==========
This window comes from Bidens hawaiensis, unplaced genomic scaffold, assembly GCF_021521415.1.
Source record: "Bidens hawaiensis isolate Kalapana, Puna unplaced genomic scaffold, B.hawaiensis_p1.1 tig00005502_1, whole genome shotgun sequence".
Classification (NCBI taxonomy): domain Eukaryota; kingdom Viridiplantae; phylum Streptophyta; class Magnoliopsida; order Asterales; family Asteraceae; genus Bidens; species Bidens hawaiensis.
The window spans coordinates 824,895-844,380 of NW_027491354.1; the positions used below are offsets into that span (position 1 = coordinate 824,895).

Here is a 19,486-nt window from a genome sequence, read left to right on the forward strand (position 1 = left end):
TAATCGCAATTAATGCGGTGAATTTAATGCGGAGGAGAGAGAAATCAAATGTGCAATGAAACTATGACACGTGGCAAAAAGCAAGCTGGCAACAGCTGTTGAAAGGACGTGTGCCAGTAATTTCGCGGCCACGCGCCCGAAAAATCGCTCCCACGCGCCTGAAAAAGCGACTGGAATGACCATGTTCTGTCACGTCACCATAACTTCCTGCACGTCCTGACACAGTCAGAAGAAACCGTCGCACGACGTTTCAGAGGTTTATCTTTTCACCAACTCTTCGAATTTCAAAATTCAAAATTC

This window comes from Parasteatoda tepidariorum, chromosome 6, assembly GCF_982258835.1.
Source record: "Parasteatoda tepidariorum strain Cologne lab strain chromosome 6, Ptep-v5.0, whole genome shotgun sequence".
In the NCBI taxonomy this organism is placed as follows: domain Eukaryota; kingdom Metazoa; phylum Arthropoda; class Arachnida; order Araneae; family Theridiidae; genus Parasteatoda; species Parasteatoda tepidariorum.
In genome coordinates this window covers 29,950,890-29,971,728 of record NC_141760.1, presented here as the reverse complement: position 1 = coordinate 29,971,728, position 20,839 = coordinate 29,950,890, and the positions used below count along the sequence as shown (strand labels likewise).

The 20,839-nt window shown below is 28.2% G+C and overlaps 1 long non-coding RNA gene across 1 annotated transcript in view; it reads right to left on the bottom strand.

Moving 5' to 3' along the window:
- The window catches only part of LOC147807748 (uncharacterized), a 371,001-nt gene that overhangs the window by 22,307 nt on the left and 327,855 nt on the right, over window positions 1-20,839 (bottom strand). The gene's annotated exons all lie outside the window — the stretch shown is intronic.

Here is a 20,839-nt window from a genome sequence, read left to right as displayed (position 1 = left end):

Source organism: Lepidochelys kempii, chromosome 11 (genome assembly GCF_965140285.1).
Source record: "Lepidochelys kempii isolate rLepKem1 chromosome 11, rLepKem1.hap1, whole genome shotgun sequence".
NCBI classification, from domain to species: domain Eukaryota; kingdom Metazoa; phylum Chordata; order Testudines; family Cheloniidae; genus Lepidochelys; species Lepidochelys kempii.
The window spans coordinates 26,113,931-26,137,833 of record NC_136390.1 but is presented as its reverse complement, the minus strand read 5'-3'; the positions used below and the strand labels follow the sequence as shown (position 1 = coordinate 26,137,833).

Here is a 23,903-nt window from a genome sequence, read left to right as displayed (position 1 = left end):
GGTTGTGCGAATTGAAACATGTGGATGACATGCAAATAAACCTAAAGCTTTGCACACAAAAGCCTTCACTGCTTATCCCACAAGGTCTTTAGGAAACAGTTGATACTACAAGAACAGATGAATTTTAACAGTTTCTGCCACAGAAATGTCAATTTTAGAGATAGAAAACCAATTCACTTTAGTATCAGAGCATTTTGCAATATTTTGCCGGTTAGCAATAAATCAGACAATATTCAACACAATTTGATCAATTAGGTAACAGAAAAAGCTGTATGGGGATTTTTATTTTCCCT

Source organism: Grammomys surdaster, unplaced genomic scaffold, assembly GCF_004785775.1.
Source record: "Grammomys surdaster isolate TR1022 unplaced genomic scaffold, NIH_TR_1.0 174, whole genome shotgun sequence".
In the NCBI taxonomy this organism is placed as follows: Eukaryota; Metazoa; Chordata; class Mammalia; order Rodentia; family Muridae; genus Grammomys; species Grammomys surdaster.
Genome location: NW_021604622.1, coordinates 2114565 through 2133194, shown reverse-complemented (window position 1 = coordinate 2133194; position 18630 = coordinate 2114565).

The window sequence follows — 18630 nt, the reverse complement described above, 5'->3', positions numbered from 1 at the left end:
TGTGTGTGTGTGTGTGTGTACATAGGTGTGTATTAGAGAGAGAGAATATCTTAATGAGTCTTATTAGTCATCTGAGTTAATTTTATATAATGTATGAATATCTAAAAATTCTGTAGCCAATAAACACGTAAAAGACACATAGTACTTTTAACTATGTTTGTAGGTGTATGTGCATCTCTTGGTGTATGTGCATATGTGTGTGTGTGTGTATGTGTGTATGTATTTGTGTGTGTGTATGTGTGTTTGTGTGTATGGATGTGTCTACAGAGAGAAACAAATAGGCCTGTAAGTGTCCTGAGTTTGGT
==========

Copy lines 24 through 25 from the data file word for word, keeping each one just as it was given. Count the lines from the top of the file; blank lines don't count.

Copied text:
Genome location: NW_021604622.1, coordinates 2114565 through 2133194, shown reverse-complemented (window position 1 = coordinate 2133194; position 18630 = coordinate 2114565).

The window sequence follows — 18630 nt, the reverse complement described above, 5'->3', positions numbered from 1 at the left end: